by Wayne Wooten
I always look forward to May. The water temps have reached into the 70’s, and the bream begin to spawn. I love catching these scrappy fish and eating them. Here are some of the things I do to find them and what I use to catch them.
After the water warms up, the bream begin to move out of the depths to shallow water and begin to eat vigorously, building up strength for spawning, and building and defending the beds. When the water temps stabilize in the 70’s, they start to spawn, and the males become very aggressive while guarding the nest.
I usually take a slow ride or walk around the edge of the lake looking for what looks like elephant foot prints. These small craters with dark centers are bream beds. After locating the beds and starting to fish them, it’s important to approach them quietly so you don’t spook the fish. Staying away from the beds, I will anchor the boat and begin to cast into them.
I use several methods and lures to fish with during the spawn beginning with 6 to 7 foot light spinning rods, ultralight reels and 4 to 6 pound test monofilament line. If you are bank fishing, a 5-1/2 rod can come in handy to cast in tight areas.
When casting live bait in 2-3 feet of water, I use a #6 Aberdeen hook, a BB split shot and a small float to decrease the disturbance of the water. In deeper water, I increase the size of the split shot to get the bait down quicker and a larger float to support the increased weight of the sinker.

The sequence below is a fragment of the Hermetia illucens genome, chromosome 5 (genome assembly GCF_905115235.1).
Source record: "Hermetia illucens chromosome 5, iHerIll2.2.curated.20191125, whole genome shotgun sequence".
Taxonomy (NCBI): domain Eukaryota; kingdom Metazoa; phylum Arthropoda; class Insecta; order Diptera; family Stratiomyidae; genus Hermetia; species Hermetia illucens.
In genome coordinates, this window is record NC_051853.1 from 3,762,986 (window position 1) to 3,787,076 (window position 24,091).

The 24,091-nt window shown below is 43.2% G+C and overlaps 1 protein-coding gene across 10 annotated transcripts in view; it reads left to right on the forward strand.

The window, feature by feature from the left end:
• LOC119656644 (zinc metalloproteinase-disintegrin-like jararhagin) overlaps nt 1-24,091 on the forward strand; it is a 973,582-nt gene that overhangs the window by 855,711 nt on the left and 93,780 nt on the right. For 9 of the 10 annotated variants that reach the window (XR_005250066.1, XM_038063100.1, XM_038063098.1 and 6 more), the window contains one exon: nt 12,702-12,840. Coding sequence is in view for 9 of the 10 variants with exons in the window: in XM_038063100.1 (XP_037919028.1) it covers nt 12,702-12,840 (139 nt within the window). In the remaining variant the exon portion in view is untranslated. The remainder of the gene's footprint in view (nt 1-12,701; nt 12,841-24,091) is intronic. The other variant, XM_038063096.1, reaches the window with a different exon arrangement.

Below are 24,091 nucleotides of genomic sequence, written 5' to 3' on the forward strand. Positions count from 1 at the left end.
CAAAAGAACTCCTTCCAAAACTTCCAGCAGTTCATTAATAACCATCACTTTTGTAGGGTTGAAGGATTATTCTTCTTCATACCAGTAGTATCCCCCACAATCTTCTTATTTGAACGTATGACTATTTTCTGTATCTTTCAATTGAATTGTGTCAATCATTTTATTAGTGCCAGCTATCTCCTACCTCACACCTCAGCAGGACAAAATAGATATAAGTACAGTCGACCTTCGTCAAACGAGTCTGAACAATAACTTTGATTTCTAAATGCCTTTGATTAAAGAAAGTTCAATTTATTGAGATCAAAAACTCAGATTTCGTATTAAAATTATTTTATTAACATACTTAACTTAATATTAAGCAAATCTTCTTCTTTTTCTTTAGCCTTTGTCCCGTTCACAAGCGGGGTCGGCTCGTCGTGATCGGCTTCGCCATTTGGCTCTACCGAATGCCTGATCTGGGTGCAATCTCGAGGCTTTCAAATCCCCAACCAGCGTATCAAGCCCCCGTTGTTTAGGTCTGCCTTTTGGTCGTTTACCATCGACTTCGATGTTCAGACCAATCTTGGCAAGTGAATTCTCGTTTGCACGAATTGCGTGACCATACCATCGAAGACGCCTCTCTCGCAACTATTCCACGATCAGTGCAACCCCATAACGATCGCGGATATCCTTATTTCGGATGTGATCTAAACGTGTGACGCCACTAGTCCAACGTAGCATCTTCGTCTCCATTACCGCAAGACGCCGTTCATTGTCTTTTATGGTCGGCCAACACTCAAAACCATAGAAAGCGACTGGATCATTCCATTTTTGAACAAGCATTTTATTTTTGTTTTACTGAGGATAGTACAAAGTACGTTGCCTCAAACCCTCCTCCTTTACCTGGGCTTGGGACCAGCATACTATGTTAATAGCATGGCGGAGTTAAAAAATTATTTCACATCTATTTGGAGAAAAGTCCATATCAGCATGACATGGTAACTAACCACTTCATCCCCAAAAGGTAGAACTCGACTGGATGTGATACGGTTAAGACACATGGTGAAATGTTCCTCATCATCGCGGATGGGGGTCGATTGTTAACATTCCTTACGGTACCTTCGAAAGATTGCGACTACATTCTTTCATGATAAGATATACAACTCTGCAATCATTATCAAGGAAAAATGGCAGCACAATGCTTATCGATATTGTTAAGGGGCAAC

I have found that the drop shot method is very good, especially in 3 feet and deeper water. Using a #6 Aberdeen hook and 1/8 or 3/16 ounce finesse sinker with a red wiggler hooked whacky style is deadly.
There are several choices for live bait; red wigglers, crickets and meal worms. I have found shellcrackers/red ears like pink worms! There are also pre-made baits such as flavored nuggets and bait imitations that work well.
Some other very effective lures I use are small tubes or grubs on jig heads, small spinnerbaits, creature baits and 1.5 – 2 inch long crankbaits that run 2 – 4 feet deep. Casting these along weed lines, structure or over beds can produce some big bream. Smaller fish are less likely to attack the larger lure.
Finding bream beds and fishing them is a lot of fun! You can catch a lot of them, and they are delicious to eat. Please remember to fish responsibly as they are very vulnerable and can be decimated at this time. Removing too many large males can affect the entire population. If you remove all of the large males, the DNA that produced the big ones to start with can get lost.